FabAfriq Magazine

Africa Fashion Week 2011

frica Fashion Week rolled into London for the first of (hopefully) a long line of annual events celebrating African fashion and culture. Held at the decadent Gibson Hall, the event played host to media from all over the planet. This attests to the success of the event, which may have come as a bit of a surprise to the hosts themselves. As problems with over subscription led to not just members of the public but also large groups of media being turned away at the door, a near riot ensued as delegates were told that there wasn't even standing room. This paled in comparison to the chaos which ensued as the public being told that they weren't allowed into the very shows they had paid for. I imagine a rethink on the ticketing process will be necessary to avoid disappointment at future events.  

Seating issues aside, the event was a success by any standards. Members of the press as well as the public seemed to exude genuine enthusiasm, or passion even, for the event. People seemed excited to be there and there was the feel of not just covering yet another event. There was a pride at being part of something new. 

With over 50 designers displaying their creations, the shows had a very haphazard feel to them, with no real theme or link between the designs, save for the fact they were of African origin. This wasn't a massive issue though, as many of the clothes were made from the characteristic "bright colours". That brings me to what I perceived as the real problem with the overall goal of the show. Many of the designs, although well made and relatively interesting, lacked any real adventure and the wow factor, crucial for a brand new fashion show. Speaking to Uche Nnaji, founder of up and coming fashion brand, OUCH, he envisioned taking his brand worldwide and saw a future where African clothing was worn by everyone and not just Africans. If this is the mentality behind the other brands, they will need to show greater versatility and look beyond derivative "mode" designs and take the African influence into previously unexplored realms.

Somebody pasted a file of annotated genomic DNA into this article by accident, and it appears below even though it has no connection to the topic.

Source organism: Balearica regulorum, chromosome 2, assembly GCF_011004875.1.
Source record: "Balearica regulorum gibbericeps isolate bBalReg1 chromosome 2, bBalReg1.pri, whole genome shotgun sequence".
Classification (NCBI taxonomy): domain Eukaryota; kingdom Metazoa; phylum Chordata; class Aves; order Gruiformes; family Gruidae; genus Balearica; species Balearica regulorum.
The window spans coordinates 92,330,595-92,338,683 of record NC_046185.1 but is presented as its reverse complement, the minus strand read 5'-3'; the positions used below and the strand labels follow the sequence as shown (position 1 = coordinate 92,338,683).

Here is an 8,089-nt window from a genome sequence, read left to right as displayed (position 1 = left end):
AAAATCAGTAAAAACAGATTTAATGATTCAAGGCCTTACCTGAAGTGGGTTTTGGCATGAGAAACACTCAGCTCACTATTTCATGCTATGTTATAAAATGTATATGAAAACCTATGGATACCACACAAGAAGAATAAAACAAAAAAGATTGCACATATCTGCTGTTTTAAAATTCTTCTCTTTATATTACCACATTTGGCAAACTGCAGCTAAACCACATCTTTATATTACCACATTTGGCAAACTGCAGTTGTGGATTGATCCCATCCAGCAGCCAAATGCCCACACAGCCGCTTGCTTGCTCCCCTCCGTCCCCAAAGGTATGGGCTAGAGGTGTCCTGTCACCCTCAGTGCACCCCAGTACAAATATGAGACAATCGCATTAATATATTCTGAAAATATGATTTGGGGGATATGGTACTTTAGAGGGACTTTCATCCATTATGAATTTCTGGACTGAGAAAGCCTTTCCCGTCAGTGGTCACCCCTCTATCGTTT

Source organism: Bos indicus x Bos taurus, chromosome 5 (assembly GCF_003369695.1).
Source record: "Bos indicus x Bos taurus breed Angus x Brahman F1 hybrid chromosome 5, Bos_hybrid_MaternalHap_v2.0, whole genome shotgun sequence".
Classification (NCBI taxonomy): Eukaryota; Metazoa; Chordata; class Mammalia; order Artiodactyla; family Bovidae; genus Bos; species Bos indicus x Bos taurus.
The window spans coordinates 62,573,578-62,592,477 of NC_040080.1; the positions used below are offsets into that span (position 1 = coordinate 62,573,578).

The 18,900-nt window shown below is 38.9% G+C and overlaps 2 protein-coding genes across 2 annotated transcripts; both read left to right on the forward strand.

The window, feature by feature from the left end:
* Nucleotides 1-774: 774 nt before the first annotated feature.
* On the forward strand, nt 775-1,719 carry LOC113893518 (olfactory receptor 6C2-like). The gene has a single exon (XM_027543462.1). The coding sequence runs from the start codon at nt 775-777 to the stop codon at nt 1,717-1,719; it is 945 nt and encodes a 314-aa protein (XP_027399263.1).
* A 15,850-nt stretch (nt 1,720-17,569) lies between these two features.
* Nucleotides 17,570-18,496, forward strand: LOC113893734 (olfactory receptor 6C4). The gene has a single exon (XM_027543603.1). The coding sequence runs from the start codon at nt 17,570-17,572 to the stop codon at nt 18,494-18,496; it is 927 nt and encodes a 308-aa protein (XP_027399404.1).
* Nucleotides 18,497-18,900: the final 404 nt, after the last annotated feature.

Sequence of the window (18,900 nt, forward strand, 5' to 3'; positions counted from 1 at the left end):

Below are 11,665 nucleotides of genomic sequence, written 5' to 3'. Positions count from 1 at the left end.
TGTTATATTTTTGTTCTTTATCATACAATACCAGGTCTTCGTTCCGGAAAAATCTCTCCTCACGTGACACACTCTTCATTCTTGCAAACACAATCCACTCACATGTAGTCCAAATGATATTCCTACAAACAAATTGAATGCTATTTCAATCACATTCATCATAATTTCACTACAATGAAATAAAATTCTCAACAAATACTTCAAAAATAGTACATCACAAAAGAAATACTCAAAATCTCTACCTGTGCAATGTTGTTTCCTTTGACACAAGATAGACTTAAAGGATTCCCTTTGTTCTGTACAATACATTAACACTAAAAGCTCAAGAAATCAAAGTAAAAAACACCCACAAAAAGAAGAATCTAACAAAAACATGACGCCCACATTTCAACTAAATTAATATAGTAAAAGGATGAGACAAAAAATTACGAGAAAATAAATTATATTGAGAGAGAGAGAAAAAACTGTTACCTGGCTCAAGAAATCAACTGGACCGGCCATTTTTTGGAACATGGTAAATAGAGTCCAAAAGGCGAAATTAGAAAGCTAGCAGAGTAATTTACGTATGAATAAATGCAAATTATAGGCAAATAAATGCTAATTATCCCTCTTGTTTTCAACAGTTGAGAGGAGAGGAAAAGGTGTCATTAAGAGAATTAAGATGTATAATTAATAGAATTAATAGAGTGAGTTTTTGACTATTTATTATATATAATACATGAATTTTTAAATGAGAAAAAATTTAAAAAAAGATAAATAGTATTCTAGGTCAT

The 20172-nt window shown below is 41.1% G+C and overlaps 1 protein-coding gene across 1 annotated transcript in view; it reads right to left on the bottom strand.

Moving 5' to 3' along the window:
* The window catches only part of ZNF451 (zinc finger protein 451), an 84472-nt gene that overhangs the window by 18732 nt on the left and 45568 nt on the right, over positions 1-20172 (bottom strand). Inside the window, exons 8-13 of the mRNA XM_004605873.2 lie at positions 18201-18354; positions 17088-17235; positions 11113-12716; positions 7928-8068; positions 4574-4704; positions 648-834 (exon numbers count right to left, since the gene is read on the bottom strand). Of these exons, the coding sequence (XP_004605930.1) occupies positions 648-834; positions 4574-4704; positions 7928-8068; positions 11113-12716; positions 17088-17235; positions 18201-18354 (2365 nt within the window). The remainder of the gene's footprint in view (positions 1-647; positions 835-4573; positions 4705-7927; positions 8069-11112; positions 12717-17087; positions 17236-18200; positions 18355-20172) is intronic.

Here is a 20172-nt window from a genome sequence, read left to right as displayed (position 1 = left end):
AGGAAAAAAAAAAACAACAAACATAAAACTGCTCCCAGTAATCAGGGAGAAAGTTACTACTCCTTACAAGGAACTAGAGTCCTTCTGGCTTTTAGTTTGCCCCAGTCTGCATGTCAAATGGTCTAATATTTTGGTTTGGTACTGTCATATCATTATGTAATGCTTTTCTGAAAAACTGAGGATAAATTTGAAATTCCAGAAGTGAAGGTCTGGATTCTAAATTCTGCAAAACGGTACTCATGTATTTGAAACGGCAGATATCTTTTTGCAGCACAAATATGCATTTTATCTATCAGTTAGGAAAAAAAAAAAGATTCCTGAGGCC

As an event partly geared for the public, it was definitely a crowd-pleaser, so maybe that's all that matters. All in all, the event was a success, with the media interest sparked before the doors were opened, designers happy with the shows and public appetite whetted. Minor organisational issues aside, Africa Fashion Week seemingly has a bright future ahead of it. Roll on Africa Fashion Week 2012!!!

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